George Orwell – lessons for a post-truth world

How do you define an essay, and how does an essay differ from a blog, or an article by a newspaper columnist?

Bernard Crick in his introduction to the Penguin Classics edition (published in 2000)  of George Orwell’s essays attempts a definition: it can be moral, didactic and serious … it can be informal and flexible, ‘above all it leaves the reader in some uncertainty about what is going to be said next’.

By comparison so much contemporary discourse is predictable: read a blog, your favourite blog, and you’ve a good idea what it might say.

Orwell as we all do had favourite themes (though he often surprises), but he approaches them in ways that are never tedious or predictable. The Prevention of Literature begins at a PEN Club meeting, ostensibly celebrating John Milton and freedom of the press, where none of the speakers highlight that freedom of the press means the freedom to criticise and oppose. (Two speakers eulogise the Soviet Union.) Antisemitism in Britain begins with specific examples (‘No, I do not like the Jews … Mind you, I’m not anti-Semitic, of course’), Politics and the English Language with passages which exemplify ‘a few of the bad habits which spread by imitation’, and How the Poor Die takes off on a harrowing journey based on his own experience in Hopital X in Paris in 1929.

The greatest joy in reading Orwell is his lucidity – and the sheer breadth of his experience and reading. (In Books v Cigarettes he owns to having just 442 books, and yet his range of reference and quotation is remarkable. There were of course always libraries.) His essays are models – and reminders – for our own time, as they were for the 1940s.

Likewise his conclusions. ‘The Catholic and Communist are alike in assuming that an opponent cannot both be honest and intelligent.’ We no longer have a Russian ‘mythos’ (‘true individuality is only attained through identification with the community’) but we have ‘mythos’ which are all our own, and a society which in recent years has become more divided and less tolerant.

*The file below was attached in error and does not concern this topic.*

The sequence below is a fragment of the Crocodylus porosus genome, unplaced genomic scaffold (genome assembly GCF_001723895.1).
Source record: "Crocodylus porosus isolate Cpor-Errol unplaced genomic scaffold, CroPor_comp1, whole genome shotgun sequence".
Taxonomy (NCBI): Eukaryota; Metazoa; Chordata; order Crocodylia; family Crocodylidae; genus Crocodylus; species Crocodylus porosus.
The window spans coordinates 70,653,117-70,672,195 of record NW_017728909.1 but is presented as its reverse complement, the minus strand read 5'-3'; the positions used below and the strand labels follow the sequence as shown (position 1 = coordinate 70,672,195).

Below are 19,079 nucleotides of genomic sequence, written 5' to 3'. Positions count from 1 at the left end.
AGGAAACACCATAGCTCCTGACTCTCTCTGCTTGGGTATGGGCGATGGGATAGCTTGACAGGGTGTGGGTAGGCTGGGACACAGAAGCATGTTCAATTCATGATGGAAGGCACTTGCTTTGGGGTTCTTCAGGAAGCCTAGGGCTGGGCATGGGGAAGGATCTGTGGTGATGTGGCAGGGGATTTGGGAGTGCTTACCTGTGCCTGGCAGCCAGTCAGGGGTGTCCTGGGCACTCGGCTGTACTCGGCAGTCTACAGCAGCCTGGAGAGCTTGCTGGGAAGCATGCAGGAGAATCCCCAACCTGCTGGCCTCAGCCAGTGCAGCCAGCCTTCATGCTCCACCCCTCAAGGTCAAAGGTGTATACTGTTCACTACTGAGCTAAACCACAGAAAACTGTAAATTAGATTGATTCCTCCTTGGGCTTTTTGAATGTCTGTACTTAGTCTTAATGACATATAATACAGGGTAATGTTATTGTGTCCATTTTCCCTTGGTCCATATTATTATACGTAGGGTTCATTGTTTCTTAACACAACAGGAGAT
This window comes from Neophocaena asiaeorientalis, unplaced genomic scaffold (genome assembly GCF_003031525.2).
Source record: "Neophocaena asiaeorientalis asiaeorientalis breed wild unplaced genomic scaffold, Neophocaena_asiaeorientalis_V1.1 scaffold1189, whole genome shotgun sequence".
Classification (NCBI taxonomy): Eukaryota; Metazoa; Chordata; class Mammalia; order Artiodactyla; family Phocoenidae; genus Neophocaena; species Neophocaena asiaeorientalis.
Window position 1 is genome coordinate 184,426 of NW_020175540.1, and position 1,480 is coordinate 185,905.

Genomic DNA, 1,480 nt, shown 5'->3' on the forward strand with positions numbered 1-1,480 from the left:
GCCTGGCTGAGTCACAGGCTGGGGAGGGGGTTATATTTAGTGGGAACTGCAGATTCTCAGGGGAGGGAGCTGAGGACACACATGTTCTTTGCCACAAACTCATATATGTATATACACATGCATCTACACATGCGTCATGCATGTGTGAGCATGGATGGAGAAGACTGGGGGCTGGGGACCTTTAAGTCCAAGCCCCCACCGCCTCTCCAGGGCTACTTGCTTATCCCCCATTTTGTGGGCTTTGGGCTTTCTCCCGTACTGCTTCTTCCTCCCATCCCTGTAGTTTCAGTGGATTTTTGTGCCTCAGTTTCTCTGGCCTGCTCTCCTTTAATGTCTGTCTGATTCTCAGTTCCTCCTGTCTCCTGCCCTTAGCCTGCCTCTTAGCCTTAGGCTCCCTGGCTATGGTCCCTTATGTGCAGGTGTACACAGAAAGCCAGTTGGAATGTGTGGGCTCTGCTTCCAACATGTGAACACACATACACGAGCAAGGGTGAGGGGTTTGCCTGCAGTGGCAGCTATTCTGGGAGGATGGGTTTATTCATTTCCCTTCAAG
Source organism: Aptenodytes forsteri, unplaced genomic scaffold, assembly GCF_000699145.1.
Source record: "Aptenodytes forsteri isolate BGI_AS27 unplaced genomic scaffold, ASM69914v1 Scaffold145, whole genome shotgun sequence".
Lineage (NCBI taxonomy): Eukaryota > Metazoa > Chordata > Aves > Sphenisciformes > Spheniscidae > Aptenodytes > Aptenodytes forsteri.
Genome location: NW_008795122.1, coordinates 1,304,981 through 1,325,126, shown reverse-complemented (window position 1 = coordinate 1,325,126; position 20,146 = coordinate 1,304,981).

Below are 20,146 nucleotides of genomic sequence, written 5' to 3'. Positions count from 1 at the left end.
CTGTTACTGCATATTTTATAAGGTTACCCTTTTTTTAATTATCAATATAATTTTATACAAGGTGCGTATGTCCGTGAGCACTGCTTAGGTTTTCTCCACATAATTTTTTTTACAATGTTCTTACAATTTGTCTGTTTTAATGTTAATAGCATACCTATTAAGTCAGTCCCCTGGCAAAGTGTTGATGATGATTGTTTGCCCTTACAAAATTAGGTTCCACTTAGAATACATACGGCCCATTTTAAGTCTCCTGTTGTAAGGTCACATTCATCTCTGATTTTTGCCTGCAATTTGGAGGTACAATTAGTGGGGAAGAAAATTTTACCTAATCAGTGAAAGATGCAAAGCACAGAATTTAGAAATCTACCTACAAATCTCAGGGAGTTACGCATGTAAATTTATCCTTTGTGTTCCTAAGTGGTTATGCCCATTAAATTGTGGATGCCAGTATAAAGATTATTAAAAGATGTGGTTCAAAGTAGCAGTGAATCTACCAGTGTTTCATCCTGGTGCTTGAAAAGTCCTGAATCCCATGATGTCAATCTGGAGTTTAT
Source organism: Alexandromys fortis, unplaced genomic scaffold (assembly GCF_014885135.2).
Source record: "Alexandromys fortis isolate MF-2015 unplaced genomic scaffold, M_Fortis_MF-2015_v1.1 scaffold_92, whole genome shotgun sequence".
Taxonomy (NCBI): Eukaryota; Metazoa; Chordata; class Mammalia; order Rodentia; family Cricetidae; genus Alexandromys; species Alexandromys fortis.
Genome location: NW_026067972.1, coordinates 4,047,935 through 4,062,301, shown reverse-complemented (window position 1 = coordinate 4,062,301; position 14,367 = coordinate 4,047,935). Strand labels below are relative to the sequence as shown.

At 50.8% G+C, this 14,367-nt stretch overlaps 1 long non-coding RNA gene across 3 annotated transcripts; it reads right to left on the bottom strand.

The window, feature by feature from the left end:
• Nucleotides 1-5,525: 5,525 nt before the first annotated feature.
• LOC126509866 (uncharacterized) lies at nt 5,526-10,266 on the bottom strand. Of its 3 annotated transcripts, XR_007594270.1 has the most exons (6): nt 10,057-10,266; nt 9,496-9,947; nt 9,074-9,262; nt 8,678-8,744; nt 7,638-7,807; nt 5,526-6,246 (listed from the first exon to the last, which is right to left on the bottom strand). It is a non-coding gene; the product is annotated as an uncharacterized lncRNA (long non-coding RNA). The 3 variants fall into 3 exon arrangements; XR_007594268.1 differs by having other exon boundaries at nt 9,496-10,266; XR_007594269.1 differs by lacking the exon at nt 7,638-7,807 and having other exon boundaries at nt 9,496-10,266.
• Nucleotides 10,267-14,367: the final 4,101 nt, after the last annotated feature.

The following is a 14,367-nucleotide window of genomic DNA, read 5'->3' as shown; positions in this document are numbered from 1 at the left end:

We don’t play with ideologies as they did in Orwell’s time. But we tailor what we say or write, more dangerously, we tailor what we think, to received notions, put identity and security before intellectual challenge.  ‘A bought mind’, now as then, ‘is a spoilt mind.’

Orwell continues: ‘Unless spontaneity enters at some point or another literary creation is impossible, and language itself becomes ossified.’ What applies to literature also applies to politics.

What we also get from Orwell is a portrayal of the mood of his times, the anxieties of a wartime and immediately post-war would where one spectre of totalitarianism has been removed but another is asserting itself ever more strongly, good minds all around Orwell are signing up, and tempering their beliefs and writing to what they deem a higher cause. Orwell doesn’t question the aim, the emancipation of the working class, but is adamant that Soviet Russia isn’t the vehicle by which that might be achieved.

(We also pick up on his anxieties about a post-Christian, avowedly humanist society, where socialism as as an ideal, as an alternative to the afterlife, has been compromised, maybe fatally.)